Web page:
Reporters probe possible mob ties to Toronto’s construction industry

Reporters probe possible mob ties to Toronto’s construction industry

(Image: hobvias sudoneighm) (Image: hobvias sudoneighm)
 

What is this, Montreal? An investigation published jointly by the Star and the CBC last night suggests that organized crime has, at the very least, a fingerhold on Toronto’s construction industry.

The story’s main character is Cosimo Commisso, a man who was convicted of a number of crimes in the 1980s, including conspiracy to commit murder, and whom the Star and the CBC say police continue to suspect of being a major figure in “traditional organized crime.” Evidence uncovered by the reporters who investigated the story suggests that Commisso is a key figure in a small local company called Construction Labour Force. CLF is a labour supplier that two years ago entered into an unusual collective agreement with LiUNA, a major construction workers’ union with a big Toronto local.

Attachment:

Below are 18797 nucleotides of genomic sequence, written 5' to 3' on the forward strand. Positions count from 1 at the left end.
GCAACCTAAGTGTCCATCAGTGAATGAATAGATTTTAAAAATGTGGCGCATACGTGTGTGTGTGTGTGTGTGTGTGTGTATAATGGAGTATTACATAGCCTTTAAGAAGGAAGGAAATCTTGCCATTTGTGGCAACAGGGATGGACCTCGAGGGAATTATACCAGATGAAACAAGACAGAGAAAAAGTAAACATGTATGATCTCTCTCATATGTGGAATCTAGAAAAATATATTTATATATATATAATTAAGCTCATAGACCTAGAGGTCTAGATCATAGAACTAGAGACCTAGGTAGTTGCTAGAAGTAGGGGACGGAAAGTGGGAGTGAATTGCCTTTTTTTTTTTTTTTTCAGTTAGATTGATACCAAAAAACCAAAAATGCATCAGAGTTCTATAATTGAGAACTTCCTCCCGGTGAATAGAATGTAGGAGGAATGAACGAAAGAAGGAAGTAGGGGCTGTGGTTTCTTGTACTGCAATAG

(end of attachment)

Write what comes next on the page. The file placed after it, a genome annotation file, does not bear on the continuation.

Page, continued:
The details are fascinating and well worth reading in full, but they boil down to this: nobody—not even Canadian Labour Force’s spokespeople—can explain why the union would want to get cozy with a private labour-supply company. Also, Commisso denies being in control of the company even though some documents describe him as its contact person, and despite the fact that his nephew and brother are both involved.

There are still plenty of unanswered questions. For the time being, though, just go read the piece.